1) “When Putin was elected president of Russia in 2000, Russia was BANKRUPT. Russia owed $16.6 billion to the Rothschild-run International Monetary Fund while her foreign debt to the Rothschild-controlled Paris & London Club of Creditors was over 36 billion dollars.” By 2006 Putin had PAID OFF Russia’s DEBT to the Rothschilds. Russia’s financial dependence on the foreign financiers was now OVER.

    2) Putin issued international ARREST WARRANT for Rothschild & Financial TERRORIST George Soros.
    Watch the video and you’ll understand why Greece in mess & financial chaos.
    Now the terrorist Soros and also the Rothschilds & the Rockefellers can’t continue the evil speculations that has devastated the entire GLOBAL FINANCIAL SYSTEM.

    3) Putin wins the battle for Russian oil over the Rothschilds and removes him and all his minions from Russia and sends the Rothschild’s agent (Mikhail Khodorkovsky) behind the bars for 14 years.

    4) Vladimir Putin wants to bring Russian People to their Christian roots.
    Putin said: “The Russian Orthodox Church contributes to the PROMOTION OF MORAL VALUES in society. One should not completely draw a line between the culture and the church…”

    Will Russia make the Usurper & Fraud & Congress reflect upon what they allowed Rothschilds/ Rockefellers/Soros to do to our country.

    5) Putin exposes the NOW
    Transcript of the Putin’s speech at the Munich Conference on Security Policy

    And BTW, when you see protests against Vladimir Putin, do not doubt that that is orchestrated by the Rothschilds & Company thru the sold out media in effort to dictate and control Russia.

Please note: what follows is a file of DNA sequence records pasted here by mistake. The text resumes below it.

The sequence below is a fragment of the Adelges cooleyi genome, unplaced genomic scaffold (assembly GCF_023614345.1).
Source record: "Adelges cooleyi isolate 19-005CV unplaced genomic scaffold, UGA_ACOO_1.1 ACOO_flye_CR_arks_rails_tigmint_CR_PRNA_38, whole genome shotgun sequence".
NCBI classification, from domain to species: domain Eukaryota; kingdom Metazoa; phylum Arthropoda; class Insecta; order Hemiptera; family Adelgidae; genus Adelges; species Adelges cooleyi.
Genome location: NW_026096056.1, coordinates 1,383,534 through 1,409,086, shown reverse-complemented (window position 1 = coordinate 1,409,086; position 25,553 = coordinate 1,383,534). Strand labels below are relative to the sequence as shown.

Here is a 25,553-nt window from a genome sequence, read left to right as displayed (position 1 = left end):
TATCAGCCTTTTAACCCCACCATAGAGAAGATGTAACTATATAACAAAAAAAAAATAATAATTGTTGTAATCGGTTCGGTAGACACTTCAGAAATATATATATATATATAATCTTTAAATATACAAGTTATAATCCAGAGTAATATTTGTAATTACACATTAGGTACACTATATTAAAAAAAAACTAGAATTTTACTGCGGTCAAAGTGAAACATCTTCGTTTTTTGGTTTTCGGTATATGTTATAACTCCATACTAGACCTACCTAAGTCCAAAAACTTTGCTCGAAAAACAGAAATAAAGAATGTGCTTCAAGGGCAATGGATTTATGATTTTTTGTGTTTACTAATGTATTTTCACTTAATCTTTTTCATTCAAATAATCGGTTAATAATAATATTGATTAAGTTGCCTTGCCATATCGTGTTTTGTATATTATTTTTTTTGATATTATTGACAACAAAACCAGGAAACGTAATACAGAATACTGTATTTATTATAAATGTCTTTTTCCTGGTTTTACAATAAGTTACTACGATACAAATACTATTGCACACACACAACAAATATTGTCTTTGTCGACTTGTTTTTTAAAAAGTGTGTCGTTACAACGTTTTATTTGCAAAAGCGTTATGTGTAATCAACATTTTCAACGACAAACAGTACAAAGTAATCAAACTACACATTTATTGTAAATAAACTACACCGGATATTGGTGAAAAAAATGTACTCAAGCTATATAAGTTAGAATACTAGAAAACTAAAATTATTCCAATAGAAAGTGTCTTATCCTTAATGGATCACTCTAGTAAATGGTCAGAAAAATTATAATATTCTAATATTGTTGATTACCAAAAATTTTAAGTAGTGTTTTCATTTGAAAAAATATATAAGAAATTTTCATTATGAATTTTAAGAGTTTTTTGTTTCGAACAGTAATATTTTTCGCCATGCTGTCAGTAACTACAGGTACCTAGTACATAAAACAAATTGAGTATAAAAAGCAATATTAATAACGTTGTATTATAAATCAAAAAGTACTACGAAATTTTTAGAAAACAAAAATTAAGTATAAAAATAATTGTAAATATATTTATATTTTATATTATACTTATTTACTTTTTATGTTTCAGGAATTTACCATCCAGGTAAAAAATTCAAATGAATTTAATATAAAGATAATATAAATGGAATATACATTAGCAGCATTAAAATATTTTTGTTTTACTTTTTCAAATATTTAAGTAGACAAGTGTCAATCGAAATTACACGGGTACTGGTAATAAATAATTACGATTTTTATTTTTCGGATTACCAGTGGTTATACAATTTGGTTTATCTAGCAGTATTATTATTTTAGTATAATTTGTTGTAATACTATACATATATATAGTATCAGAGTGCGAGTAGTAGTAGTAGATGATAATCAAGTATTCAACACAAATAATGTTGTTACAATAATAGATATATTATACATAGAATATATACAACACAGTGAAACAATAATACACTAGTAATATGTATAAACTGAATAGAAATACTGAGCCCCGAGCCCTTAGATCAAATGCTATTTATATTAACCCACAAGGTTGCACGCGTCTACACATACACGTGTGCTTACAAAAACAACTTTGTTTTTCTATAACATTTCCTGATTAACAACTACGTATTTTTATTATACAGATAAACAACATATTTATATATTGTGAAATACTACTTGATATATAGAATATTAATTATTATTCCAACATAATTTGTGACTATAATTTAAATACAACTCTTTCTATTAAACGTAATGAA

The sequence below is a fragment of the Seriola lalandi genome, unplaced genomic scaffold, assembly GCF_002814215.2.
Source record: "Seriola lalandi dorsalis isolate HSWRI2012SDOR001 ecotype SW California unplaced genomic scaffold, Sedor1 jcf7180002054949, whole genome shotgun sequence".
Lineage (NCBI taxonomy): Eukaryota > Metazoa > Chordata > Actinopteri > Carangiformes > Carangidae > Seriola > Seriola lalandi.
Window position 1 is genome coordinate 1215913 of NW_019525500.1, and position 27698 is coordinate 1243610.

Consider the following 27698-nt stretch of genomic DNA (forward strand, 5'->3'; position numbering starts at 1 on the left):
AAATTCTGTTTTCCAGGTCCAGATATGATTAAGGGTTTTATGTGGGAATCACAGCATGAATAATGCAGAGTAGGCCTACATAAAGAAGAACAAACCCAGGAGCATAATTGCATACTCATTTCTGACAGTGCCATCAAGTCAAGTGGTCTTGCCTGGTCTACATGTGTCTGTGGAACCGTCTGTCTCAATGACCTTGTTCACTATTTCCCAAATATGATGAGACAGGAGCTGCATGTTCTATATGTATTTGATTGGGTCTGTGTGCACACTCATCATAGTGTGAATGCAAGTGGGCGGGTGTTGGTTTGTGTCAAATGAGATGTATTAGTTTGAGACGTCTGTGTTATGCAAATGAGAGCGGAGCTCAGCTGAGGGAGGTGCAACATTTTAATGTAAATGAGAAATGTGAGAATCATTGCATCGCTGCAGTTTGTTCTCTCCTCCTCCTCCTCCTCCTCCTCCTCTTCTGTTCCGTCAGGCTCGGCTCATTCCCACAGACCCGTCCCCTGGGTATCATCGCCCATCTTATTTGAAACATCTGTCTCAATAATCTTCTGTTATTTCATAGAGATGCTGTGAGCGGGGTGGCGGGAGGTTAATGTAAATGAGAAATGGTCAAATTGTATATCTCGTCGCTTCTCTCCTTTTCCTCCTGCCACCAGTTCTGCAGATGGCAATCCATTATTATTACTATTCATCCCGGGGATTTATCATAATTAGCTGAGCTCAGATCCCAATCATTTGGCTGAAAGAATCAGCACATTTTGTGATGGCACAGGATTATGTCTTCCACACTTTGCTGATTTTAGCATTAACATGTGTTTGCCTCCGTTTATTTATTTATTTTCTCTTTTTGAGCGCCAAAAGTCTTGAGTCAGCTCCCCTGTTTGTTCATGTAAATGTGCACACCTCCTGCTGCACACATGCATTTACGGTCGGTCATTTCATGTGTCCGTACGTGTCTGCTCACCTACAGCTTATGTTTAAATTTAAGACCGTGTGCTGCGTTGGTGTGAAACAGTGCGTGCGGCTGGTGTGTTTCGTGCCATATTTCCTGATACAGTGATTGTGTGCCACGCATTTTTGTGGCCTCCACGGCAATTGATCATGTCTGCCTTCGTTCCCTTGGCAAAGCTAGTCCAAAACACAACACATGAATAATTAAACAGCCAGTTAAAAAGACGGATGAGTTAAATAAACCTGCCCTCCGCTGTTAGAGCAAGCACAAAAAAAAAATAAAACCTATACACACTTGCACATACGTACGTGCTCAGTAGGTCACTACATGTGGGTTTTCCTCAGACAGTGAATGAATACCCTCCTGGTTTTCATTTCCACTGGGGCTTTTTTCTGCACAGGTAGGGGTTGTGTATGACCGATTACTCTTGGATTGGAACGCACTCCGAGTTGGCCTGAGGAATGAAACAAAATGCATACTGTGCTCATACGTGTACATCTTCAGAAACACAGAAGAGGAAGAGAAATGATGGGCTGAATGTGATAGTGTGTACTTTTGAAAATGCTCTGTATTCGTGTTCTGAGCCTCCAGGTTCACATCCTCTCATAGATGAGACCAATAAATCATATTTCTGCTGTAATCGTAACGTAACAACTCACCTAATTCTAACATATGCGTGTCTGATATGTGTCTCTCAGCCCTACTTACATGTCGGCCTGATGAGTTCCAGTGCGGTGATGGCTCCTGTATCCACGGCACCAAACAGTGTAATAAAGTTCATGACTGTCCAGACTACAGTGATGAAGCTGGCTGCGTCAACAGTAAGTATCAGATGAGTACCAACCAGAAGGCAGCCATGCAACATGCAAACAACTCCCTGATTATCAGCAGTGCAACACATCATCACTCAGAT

He is NOT afraid of them !!!

    If America would have her Putin she wouldn't be in such mess as she is.


  2. STOP manipulating the meaning of the Mr.Putin's words by CONTEXTOMY !!! You are doing the Devil's job !!!
    You took a half sentence from the paragraph and left out the very meaningful words and sentence that place the quotation in context the context. Here is a context:

    "Above all, we should acknowledge that the collapse of the Soviet Union was a major geopolitical disaster of the century. As for the Russian nation, it became a genuine drama. Tens of millions of our co-citizens and compatriots found themselves outside Russian territory. Moreover, the epidemic of disintegration infected Russia itself." — Vladimir Putin

    Definition of the "geopolitics" :
    1) a national policy based on the interrelation of politics, economy and geography;
    2) the combination of geographic and political factors influencing a country or region
    3) the combination of geographical and political factors affecting a country's policies

    So WHAT Mr. Putin meant ???
    That the breakup of the Soviet Union was the greatest geopolitical tragedy for THIS country.